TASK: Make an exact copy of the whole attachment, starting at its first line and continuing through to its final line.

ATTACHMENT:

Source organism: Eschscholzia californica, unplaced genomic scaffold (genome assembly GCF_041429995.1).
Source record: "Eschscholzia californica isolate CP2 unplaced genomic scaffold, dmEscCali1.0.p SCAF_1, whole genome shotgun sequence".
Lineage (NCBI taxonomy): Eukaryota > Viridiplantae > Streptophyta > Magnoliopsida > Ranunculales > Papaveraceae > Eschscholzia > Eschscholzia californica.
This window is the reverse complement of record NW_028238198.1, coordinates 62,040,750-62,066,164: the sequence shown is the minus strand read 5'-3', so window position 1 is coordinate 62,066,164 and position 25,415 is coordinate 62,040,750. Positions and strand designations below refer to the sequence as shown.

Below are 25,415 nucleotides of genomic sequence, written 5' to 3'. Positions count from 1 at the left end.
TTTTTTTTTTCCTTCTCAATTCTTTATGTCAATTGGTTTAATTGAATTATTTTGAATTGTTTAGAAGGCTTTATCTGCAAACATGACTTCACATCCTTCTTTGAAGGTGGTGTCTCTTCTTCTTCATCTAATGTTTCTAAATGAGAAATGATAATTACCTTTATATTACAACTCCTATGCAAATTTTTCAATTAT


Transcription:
Source organism: Eschscholzia californica, unplaced genomic scaffold (genome assembly GCF_041429995.1).
Source record: "Eschscholzia californica isolate CP2 unplaced genomic scaffold, dmEscCali1.0.p SCAF_1, whole genome shotgun sequence".
Lineage (NCBI taxonomy): Eukaryota > Viridiplantae > Streptophyta > Magnoliopsida > Ranunculales > Papaveraceae > Eschscholzia > Eschscholzia californica.
This window is the reverse complement of record NW_028238198.1, coordinates 62,040,750-62,066,164: the sequence shown is the minus strand read 5'-3', so window position 1 is coordinate 62,066,164 and position 25,415 is coordinate 62,040,750. Positions and strand designations below refer to the sequence as shown.

Below are 25,415 nucleotides of genomic sequence, written 5' to 3'. Positions count from 1 at the left end.
TTTTTTTTTTCCTTCTCAATTCTTTATGTCAATTGGTTTAATTGAATTATTTTGAATTGTTTAGAAGGCTTTATCTGCAAACATGACTTCACATCCTTCTTTGAAGGTGGTGTCTCTTCTTCTTCATCTAATGTTTCTAAATGAGAAATGATAATTACCTTTATATTACAACTCCTATGCAAATTTTTCAATTAT